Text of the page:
An Unusual Case of Rectal Metastasis from Ovarian Cancer

Case Report

Austin J Clin Case Rep. 2016; 3(4): 1099.

An Unusual Case of Rectal Metastasis from Ovarian Cancer

Slimani KA¹*, Debbagh A¹, Torreis M¹, Sbitti Y¹, Errihani H² and Ichou M¹

¹Department of Medical Oncology, Military Hospital Mohammed V, Rabat, Morocco

²Department of Medical Oncology, National Institute of Oncology, Rabat, Morocco

*Corresponding author: Alaoui Slimani K, Department of Medical Oncology, Military Hospital Mohammed V, Rabat, Morocco

Received: July 21, 2016; Accepted: September 13, 2016; Published: September 16, 2016


Rectal metastasis is a rare localization from ovarian cancer. We report a case of ovarian adenocarcinoma that had rectal metastases at the releapse, diagnosed by cytomorphological features and immunocytochemical staining.

Keywords: Rectal metastasis, Ovarian carcinoma, Immunohistochemistry


AUC: Area Under Curve; CT: Computed Tomography; CMT: Chemotherapy


Primary ovarian cancers tend to spread, at first, within the peritoneal cavity and the omentum. Colorectal metastasis from primary ovarian carcinoma account for approximately 4% and an isolated rectal metastasis are very rare [1,2].

Case Presentation

We report a 70-year-old female which was operated for ovarian sero-papillary adenocarcinoma in 2005 for which she received a total hysterectomy and bilateral oophorectomy without lymphadenectomy or adjuvant therapy. In 2009, she presented an isolated centropelvic recurrence and she received six cycles of chemotherapy based on paclitaxel (175 mg/m²) - carboplatin (AUC6) regimen, then surgery completed by three cycles of carboplatin alone because of persistant neuropathy. In 2014, she presented a persistant diarrhea, colonoscopy objectified a rectal tumor, a biopsy revealed rectal metastasis of ovarian carcinoma; Immunohistochemical staining was positive for cytokeratin 7 and negative for cytokeratin 20 (Figures 1 & 2). Computed tomography (CT) scan showed lung micrometastasis and abdominal lumph node metastasis. She received 6 cycles of chemotherapy based on gemcitabine (1000 mg/m²) carboplatine (AUC6) regimen, the evaluation showed a partial response. Three months later, she progressed clinically and radiologically, then, she received metronomic cyclophosphamide (50 mg/day) with good tolerance. Currently, she is stable under surveillance.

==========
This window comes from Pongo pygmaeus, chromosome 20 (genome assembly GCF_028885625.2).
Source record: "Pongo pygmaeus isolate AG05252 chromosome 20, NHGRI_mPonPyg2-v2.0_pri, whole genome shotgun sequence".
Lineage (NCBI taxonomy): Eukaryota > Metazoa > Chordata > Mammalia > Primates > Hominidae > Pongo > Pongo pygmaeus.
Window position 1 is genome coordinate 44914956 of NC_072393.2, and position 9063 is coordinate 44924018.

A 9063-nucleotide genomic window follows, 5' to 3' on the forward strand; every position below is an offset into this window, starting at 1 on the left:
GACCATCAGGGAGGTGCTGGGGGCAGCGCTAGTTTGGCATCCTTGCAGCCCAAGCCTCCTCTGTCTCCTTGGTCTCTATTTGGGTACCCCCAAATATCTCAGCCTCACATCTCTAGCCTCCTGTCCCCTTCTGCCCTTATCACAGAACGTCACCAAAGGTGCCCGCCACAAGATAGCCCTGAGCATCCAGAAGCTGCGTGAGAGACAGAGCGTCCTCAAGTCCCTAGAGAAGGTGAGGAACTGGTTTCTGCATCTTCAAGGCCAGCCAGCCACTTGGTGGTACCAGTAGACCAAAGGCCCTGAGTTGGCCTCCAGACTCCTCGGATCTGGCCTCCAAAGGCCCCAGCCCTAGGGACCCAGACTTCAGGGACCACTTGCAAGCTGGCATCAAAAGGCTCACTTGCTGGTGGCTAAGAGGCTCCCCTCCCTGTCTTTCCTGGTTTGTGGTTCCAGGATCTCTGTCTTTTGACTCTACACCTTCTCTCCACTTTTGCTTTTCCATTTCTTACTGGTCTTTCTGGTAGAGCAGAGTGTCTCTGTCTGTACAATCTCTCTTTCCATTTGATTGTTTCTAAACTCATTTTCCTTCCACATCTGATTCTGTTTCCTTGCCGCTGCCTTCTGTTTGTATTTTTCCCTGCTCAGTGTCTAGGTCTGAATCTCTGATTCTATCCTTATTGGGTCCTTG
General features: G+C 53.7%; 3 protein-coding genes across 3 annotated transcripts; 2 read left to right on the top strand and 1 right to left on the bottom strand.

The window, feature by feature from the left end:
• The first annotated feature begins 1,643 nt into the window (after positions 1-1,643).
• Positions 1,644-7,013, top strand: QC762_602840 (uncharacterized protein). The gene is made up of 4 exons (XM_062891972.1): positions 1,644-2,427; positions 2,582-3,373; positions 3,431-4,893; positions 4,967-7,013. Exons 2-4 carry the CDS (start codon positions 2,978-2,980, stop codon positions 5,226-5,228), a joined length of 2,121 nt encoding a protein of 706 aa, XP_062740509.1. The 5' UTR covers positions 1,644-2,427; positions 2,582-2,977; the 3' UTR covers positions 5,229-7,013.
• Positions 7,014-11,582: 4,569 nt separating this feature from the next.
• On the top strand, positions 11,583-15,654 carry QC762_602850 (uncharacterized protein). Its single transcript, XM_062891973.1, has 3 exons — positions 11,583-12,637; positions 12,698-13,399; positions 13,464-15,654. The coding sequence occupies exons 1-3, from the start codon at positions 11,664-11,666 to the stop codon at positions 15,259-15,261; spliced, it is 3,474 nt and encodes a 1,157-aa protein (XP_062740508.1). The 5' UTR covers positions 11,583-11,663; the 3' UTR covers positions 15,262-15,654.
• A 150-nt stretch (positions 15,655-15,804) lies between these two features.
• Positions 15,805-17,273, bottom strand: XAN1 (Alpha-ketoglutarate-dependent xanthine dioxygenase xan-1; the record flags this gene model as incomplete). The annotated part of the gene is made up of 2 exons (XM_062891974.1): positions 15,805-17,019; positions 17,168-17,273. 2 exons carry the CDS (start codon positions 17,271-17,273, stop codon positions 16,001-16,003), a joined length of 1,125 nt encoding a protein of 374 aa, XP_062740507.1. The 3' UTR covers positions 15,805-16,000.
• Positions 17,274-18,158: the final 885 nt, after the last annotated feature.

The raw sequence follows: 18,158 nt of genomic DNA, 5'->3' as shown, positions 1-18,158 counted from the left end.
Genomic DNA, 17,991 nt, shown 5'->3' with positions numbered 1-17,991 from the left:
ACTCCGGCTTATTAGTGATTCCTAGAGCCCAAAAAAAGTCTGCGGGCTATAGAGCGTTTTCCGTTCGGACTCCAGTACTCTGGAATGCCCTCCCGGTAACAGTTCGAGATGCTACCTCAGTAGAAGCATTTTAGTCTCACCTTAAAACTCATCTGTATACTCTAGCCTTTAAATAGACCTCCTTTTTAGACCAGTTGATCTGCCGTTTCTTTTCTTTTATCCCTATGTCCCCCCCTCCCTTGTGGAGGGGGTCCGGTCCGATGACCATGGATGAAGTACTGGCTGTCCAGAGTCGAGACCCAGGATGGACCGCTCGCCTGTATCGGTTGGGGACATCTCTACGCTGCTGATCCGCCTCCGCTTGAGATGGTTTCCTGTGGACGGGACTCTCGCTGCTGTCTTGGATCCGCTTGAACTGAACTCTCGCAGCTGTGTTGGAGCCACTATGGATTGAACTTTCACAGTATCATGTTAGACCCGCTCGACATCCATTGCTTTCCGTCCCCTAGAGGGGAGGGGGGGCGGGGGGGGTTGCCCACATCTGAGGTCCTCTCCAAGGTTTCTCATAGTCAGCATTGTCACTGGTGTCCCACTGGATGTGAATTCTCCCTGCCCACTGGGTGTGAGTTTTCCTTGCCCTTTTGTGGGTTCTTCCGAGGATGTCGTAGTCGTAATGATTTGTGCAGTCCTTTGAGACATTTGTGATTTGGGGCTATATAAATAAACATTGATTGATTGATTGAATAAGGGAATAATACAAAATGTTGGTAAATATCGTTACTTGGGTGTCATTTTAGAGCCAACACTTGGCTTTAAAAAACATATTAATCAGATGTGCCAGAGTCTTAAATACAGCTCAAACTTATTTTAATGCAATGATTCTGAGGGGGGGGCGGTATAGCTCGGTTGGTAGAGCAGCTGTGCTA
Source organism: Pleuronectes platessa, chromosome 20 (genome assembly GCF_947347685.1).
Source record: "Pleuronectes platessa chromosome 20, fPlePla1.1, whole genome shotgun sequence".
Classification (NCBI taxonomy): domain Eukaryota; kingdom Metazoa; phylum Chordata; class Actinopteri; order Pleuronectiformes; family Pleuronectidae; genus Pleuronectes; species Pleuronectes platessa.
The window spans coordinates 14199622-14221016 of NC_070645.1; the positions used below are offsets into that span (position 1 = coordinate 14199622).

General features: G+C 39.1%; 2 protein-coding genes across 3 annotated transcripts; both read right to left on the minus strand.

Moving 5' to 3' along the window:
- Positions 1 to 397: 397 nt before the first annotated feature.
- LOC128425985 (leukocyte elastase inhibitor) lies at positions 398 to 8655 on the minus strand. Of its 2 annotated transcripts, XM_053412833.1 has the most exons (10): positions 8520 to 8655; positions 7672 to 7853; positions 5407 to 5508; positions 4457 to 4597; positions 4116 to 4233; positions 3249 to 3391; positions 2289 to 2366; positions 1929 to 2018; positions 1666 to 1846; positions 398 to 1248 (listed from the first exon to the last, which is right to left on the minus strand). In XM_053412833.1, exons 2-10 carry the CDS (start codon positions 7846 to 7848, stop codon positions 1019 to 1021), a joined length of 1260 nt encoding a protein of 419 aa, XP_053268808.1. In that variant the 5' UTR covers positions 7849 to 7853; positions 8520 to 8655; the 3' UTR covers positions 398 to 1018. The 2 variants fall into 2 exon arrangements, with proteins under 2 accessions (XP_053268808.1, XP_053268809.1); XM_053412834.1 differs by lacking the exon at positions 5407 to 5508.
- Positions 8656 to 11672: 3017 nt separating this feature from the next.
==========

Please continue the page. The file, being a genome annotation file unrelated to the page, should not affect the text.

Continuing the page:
Rectal metastasis from ovarian cancer is very rare. Koyama et al. have reported only 19 such cases since 2005 in Japan [3]. Therefore, distinguishing rectal metastasis from ovarian carcinoma and primary rectal cancer based on the macroscopic appearance is difficult. Immunohistological staining is very useful to differentiate the origin, Loy et al. reported a cytokeratin 7 positive/cytokeratin 20 negative immunophenotype to be nearly 100% specific for an ovarian origin [4]. In our case, immunohistological staining is consistent with an ovarian origin.

The most plausible explanation of colorectal involvement in ovarian adenocarcinomas is through intra-peritoneal seedling [5].

Identification of the correct primary tumor is necessary for an optimal management, including, specific Chemotherapy (CMT) in advanced stages. Because ovarian adenocarcinomas respond to platinum based CMT, and rectal adenocarcinomas respond to 5-fluorourocil based CMT [6].

Citation: Slimani KA, Debbagh A, Torreis M, Sbitti Y, Errihani H and Ichou M. An Unusual Case of Rectal Metastasis from Ovarian Cancer. Austin J Clin Case Rep. 2016; 3(4): 1099. ISSN:2381-912X